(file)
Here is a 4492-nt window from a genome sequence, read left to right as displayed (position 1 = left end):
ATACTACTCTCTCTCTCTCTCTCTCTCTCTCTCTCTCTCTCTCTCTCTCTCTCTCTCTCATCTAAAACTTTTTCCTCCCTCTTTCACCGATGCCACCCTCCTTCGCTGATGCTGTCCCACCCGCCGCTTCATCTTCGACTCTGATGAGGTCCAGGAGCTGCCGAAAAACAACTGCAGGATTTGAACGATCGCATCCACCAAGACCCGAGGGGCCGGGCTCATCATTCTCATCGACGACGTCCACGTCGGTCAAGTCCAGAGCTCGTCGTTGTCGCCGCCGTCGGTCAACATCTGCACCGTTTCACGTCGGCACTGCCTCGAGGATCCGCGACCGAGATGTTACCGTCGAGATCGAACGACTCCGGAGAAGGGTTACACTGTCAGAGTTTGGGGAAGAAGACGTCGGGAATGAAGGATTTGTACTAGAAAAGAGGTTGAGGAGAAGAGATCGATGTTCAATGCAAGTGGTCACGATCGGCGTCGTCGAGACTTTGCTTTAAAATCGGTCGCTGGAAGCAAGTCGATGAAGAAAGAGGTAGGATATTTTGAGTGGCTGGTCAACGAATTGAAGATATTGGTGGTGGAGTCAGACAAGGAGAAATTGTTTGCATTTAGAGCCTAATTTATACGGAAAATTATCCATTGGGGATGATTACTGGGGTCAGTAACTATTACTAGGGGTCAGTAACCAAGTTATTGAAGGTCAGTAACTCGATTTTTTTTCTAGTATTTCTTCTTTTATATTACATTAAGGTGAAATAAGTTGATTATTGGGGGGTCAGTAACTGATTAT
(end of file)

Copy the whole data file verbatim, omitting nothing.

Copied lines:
Here is a 4492-nt window from a genome sequence, read left to right as displayed (position 1 = left end):
ATACTACTCTCTCTCTCTCTCTCTCTCTCTCTCTCTCTCTCTCTCTCTCTCTCTCTCTCATCTAAAACTTTTTCCTCCCTCTTTCACCGATGCCACCCTCCTTCGCTGATGCTGTCCCACCCGCCGCTTCATCTTCGACTCTGATGAGGTCCAGGAGCTGCCGAAAAACAACTGCAGGATTTGAACGATCGCATCCACCAAGACCCGAGGGGCCGGGCTCATCATTCTCATCGACGACGTCCACGTCGGTCAAGTCCAGAGCTCGTCGTTGTCGCCGCCGTCGGTCAACATCTGCACCGTTTCACGTCGGCACTGCCTCGAGGATCCGCGACCGAGATGTTACCGTCGAGATCGAACGACTCCGGAGAAGGGTTACACTGTCAGAGTTTGGGGAAGAAGACGTCGGGAATGAAGGATTTGTACTAGAAAAGAGGTTGAGGAGAAGAGATCGATGTTCAATGCAAGTGGTCACGATCGGCGTCGTCGAGACTTTGCTTTAAAATCGGTCGCTGGAAGCAAGTCGATGAAGAAAGAGGTAGGATATTTTGAGTGGCTGGTCAACGAATTGAAGATATTGGTGGTGGAGTCAGACAAGGAGAAATTGTTTGCATTTAGAGCCTAATTTATACGGAAAATTATCCATTGGGGATGATTACTGGGGTCAGTAACTATTACTAGGGGTCAGTAACCAAGTTATTGAAGGTCAGTAACTCGATTTTTTTTCTAGTATTTCTTCTTTTATATTACATTAAGGTGAAATAAGTTGATTATTGGGGGGTCAGTAACTGATTAT